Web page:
© Robin Bird
Street Station Liverpool claims to be at one end of the world’s
first true public railway, which linked the Mersey to Manchester,
but the original terminus was at Crown Street rather than Lime Street.
And in the very earliest days, trains were hauled up and down from
Edge hill by ropes, rather than by locomotives.
building of Lime Street Station began with the purchase of the Cattle
Market from the council for £9000 in October 1833, and over the
following months, many different plans and drawings for the interior
were submitted, from the parcels office to the roof.
council was invited to contribute to the cost and in May l835, they
agreed to pay £2000 towards the erection of a grand public entrance.
With certain conditions:
1. Work would be subject to the council surveyor’s complete
2. The company had to have spent approximately £6,000 before
the council paid their £2,000.
station was finally opened to the travelling public in August l836,
although it was still not completed and work continued on various
parts of the building over the following years, including the iron
gates and the palisade, were were erected in 1837. The
structure was extremely elegant, with many features which were soon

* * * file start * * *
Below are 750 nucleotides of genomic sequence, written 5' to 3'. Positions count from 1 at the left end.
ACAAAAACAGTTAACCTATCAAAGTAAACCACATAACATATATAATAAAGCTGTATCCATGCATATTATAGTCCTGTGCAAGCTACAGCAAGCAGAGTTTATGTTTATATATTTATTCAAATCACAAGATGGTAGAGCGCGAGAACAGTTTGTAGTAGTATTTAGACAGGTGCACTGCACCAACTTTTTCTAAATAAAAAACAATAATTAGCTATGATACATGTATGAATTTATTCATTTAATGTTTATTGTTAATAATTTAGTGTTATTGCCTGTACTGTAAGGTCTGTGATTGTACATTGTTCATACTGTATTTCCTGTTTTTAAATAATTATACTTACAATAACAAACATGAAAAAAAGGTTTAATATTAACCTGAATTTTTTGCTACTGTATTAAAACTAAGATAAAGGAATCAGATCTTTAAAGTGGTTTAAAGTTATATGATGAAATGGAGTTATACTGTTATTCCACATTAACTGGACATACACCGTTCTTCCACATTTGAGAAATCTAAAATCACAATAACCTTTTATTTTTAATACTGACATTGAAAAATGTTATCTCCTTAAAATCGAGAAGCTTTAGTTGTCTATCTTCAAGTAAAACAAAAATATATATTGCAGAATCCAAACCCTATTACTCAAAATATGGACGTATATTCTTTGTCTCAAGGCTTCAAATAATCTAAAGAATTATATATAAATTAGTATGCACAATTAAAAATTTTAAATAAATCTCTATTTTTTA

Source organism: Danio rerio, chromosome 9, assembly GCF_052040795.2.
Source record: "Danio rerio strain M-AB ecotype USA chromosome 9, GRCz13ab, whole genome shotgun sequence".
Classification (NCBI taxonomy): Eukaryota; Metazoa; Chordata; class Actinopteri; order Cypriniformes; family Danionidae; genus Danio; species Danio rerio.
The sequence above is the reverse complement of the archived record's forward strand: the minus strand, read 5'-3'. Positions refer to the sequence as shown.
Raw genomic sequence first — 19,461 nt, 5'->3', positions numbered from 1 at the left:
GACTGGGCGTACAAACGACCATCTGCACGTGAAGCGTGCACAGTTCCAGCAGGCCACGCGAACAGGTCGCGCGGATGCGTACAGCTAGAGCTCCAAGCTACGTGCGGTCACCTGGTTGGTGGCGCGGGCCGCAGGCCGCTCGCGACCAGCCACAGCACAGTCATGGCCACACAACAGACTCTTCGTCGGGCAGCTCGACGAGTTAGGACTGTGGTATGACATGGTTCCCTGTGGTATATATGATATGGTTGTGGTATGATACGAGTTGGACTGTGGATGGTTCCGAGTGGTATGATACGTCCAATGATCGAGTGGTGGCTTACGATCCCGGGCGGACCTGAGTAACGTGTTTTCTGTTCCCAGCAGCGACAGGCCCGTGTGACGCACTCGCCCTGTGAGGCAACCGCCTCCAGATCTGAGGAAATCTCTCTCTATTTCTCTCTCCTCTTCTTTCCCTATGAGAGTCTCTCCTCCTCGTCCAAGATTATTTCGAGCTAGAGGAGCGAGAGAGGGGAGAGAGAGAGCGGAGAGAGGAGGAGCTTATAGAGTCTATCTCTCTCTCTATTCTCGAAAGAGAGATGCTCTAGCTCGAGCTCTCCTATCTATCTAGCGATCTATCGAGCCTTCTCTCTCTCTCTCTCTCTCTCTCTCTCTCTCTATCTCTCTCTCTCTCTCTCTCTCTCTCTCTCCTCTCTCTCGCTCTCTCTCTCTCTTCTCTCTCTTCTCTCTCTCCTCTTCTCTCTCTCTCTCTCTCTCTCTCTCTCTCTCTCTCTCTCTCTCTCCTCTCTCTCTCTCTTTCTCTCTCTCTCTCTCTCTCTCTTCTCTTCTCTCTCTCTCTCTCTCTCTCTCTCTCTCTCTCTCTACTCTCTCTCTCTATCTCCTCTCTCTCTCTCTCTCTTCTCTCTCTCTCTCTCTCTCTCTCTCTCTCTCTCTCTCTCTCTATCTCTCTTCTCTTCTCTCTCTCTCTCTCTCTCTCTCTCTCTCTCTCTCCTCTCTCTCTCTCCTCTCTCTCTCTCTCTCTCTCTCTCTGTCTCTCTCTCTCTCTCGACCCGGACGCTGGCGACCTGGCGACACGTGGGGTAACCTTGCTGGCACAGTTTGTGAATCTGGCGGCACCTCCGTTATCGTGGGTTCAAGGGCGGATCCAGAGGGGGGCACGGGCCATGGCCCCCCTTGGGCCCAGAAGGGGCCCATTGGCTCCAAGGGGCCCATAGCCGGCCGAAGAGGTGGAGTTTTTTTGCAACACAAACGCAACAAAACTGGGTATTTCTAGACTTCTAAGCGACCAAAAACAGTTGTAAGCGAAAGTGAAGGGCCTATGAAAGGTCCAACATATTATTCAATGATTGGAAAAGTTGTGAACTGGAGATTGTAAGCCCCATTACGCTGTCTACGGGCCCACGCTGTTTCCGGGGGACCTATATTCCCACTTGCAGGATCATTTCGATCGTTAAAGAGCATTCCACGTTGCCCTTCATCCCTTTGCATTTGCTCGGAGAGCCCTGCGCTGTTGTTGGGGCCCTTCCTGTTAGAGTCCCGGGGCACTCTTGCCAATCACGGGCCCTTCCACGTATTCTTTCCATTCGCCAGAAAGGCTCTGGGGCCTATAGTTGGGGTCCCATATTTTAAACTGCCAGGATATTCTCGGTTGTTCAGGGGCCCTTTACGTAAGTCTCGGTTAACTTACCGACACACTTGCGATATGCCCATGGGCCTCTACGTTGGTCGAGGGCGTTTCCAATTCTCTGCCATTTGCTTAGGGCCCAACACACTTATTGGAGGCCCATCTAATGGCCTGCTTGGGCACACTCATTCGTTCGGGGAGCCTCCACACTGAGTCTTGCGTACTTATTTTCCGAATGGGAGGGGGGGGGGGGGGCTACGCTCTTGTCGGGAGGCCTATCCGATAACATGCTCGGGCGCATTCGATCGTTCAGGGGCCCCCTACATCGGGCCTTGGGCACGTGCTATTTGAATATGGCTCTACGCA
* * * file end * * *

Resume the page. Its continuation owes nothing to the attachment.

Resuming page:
copied all over the country.
September l842 traffic increased so much that it became evident
the site would need to be extended, and so a Station Improvement
Committee was set up.
The subsequent work took four years to complete, but it never interfered
with the running of the station, and disruption to passengers was
The initial idea was for an iron roof like the one spanning Euston
station in London, with ridge roofs supported by iron columns between
the tracks, but a Dublin iron works submitted plans for a single
After stringent tests in Dublin, and some modifications, the roof
was completed in l849. It was then the largest iron roof used on
any building, and the first time such a construction had been used
to cover a railway station.
And the cost? £15,000.